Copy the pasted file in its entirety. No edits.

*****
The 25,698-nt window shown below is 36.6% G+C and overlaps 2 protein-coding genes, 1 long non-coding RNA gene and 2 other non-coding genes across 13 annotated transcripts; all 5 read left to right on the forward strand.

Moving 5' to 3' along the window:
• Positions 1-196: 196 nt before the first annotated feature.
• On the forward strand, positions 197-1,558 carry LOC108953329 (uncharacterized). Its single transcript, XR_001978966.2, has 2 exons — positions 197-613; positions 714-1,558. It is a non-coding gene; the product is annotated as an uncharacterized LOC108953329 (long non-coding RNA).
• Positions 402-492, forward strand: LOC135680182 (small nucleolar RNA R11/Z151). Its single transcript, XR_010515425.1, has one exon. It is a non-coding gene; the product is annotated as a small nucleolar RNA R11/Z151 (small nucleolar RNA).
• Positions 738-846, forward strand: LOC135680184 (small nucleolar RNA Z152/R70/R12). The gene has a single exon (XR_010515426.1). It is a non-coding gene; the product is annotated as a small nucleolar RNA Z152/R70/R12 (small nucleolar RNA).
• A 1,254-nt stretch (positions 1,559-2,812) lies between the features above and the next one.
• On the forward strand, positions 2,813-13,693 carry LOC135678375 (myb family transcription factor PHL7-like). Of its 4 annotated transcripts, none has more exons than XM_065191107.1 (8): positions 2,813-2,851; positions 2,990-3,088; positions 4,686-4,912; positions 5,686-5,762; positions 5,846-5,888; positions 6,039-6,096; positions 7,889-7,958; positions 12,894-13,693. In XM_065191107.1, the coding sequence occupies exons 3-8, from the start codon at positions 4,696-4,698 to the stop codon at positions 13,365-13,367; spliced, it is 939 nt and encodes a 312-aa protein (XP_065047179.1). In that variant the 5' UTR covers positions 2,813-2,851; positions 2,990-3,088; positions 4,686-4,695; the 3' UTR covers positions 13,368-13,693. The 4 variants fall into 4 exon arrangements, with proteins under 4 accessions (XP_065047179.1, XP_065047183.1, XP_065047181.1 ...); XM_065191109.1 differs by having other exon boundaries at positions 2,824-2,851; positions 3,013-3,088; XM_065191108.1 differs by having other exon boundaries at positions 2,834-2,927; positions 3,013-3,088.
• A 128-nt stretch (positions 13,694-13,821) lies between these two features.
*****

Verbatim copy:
The 25,698-nt window shown below is 36.6% G+C and overlaps 2 protein-coding genes, 1 long non-coding RNA gene and 2 other non-coding genes across 13 annotated transcripts; all 5 read left to right on the forward strand.

Moving 5' to 3' along the window:
• Positions 1-196: 196 nt before the first annotated feature.
• On the forward strand, positions 197-1,558 carry LOC108953329 (uncharacterized). Its single transcript, XR_001978966.2, has 2 exons — positions 197-613; positions 714-1,558. It is a non-coding gene; the product is annotated as an uncharacterized LOC108953329 (long non-coding RNA).
• Positions 402-492, forward strand: LOC135680182 (small nucleolar RNA R11/Z151). Its single transcript, XR_010515425.1, has one exon. It is a non-coding gene; the product is annotated as a small nucleolar RNA R11/Z151 (small nucleolar RNA).
• Positions 738-846, forward strand: LOC135680184 (small nucleolar RNA Z152/R70/R12). The gene has a single exon (XR_010515426.1). It is a non-coding gene; the product is annotated as a small nucleolar RNA Z152/R70/R12 (small nucleolar RNA).
• A 1,254-nt stretch (positions 1,559-2,812) lies between the features above and the next one.
• On the forward strand, positions 2,813-13,693 carry LOC135678375 (myb family transcription factor PHL7-like). Of its 4 annotated transcripts, none has more exons than XM_065191107.1 (8): positions 2,813-2,851; positions 2,990-3,088; positions 4,686-4,912; positions 5,686-5,762; positions 5,846-5,888; positions 6,039-6,096; positions 7,889-7,958; positions 12,894-13,693. In XM_065191107.1, the coding sequence occupies exons 3-8, from the start codon at positions 4,696-4,698 to the stop codon at positions 13,365-13,367; spliced, it is 939 nt and encodes a 312-aa protein (XP_065047179.1). In that variant the 5' UTR covers positions 2,813-2,851; positions 2,990-3,088; positions 4,686-4,695; the 3' UTR covers positions 13,368-13,693. The 4 variants fall into 4 exon arrangements, with proteins under 4 accessions (XP_065047179.1, XP_065047183.1, XP_065047181.1 ...); XM_065191109.1 differs by having other exon boundaries at positions 2,824-2,851; positions 3,013-3,088; XM_065191108.1 differs by having other exon boundaries at positions 2,834-2,927; positions 3,013-3,088.
• A 128-nt stretch (positions 13,694-13,821) lies between these two features.